EXAMPLE 1 A first solution was prepared by dissolving 10 grams of silver nitrate and 20 grams of hydrated magnesium nitrate in 1000 milliliters of distilled water. A second solution was prepared by dissolving 6 grams of sodium chloride, 30 grams of disodium hydrogen phosphate (Nazi-IP04: 121-120) and 200 milliliters of aqua ammonia in 800 milliliters of distilled water. A sample of white cotton sheeting was immersed for a period of 30 to 60 seconds in the first solution and then removed and squeezed tightly to eliminate excess solution. The squeezed cotton sheeting contained about per cent, based on its dry weight, of solution. The still wet cotton sheeting was then immersed in the second solution for 30 to 60 seconds and ple, absorbed'on the sample.

obtained in Example 1.

I then removed, squeezed and dried thoroughly.

The dried cotton sheeting was then washed in clear water to remove excess soluble salts and again dried. The product prepared in this man- 'ner was found to beboth antiseptic and selfsterilizing. It had a hand: and feel substantially identical with that of untreated cotton sheeting which had been washed in clearwater and dried. The color of the treated fabric was indistinguishable from that of Washed untreated fabric.

Samples of the treatedcotton sheeting exposed to strong sunlight daily for as longas 60 days still had significant and adequate antiseptic and self-sterilizing properties.

The experimentwas duplicated with the cotton sheeting being replaced with cotton gauze, woolen uniform cloth, woolen cloth for civilian use, blended wool andcotton cloth,woo1en blankets containingboth virgin wool and reprocessed wool, acetate rayon fabrics, surgical masks, surgeons hats, filter paper, cotton diapers, and

woolen, cotton and acetate rayon socks and .un-

' derwear. In each case the treated product was antiseptic and self-sterilizing, was substantially unchangedin its hand and feel and was not discolored by prolonged exposure to light. In the caseof heavy fabrics, such as wool blankets, the

samples were soaked in each of the separate solutions for abouttwo minutes. A number of the treated fabrics mentioned were laundered and dry cleaned 1 repeatedly without lowering their antiseptic and self-sterilizing properties appreciably.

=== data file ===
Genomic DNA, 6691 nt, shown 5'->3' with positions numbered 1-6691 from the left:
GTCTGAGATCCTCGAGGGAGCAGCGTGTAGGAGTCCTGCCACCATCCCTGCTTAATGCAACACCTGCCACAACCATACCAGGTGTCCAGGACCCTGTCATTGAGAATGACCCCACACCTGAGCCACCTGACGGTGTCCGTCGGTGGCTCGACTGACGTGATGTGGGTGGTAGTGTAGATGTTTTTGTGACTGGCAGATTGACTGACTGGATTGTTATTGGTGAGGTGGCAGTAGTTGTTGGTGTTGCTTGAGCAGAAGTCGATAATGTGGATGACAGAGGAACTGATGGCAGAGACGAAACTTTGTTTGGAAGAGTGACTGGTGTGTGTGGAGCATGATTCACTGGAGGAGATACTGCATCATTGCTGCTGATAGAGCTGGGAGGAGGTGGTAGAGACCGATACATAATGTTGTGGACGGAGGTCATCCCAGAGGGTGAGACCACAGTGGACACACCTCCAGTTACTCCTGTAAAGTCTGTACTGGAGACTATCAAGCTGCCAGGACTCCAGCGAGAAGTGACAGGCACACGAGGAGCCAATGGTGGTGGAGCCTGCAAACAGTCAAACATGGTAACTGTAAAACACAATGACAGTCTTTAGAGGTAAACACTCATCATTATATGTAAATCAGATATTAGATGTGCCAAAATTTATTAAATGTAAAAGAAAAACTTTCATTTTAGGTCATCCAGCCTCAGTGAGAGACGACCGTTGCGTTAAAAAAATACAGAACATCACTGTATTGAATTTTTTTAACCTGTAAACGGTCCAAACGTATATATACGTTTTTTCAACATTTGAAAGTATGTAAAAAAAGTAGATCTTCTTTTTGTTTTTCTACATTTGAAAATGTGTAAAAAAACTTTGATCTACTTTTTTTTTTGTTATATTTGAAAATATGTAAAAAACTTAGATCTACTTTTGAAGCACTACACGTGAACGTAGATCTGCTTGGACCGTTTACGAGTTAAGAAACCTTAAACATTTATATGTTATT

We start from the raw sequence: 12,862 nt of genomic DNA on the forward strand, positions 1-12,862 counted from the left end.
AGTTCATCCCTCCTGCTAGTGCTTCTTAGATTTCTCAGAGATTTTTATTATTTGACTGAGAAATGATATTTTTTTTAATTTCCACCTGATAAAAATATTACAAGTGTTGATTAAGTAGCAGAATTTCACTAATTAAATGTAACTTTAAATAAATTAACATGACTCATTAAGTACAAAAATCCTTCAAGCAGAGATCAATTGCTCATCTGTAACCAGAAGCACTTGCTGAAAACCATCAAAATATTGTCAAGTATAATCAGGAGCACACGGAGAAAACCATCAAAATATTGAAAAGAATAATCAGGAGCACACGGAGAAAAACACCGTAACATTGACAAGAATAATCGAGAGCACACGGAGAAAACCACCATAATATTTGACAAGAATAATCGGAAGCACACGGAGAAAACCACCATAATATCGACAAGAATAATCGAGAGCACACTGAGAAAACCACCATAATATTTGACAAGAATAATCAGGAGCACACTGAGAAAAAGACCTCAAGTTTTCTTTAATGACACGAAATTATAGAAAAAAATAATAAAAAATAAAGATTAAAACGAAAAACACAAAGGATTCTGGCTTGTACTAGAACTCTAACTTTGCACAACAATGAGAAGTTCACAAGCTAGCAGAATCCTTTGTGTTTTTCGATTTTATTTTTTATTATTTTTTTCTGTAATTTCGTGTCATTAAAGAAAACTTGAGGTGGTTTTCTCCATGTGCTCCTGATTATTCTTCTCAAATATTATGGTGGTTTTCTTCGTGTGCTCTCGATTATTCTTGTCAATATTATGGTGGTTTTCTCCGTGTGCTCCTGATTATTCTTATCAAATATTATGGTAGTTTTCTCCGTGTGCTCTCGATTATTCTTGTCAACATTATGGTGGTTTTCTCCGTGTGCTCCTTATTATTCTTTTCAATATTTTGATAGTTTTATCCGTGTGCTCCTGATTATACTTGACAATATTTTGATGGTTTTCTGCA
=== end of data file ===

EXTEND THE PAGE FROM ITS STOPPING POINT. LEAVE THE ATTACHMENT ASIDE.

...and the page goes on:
Variations of the process were. carried out by drying the final washed product. in an oven at 6070 C., by drying the article after wetting with the firstsolution and before wetting withthe second solution, and by carrying out the dipping steps with the first solution heated at 60-80 C.

None of these variations in .theprocessproduced any significant change in the treated article. It was noted that at higher dipping temperatures, e. g. at about 80-100 0., a small amount of a dark precipitate graduallyflformed in the first solution upon prolonged exposure to light.

.In still other variations of. the experiment the squeezing of the sample after wetting with the first solution was varied so as to leave as little as 100 percentxor, as much as 200 per cent of the first solution, based on the dry weight of the sam- No significant differences in the resultswere noted.

EXAMPLE 2 A first solution was prepared by dissolving grams of silver nitrate and 10 grams of crystalline aluminum nitrate in 1000 milliliters of water. A. second solution was prepared by dissolving 5 grams of sodium chloride and 300 milliliters of aqua ammonia in 700 milliliters of water. The

first procedure described in Example '1 was repeated using these solutions, the results obtained being entirely analogous and comparable to those In this instance aluminum hydroxide was precipitated as the insoluble aluminum compound along with silver chloride.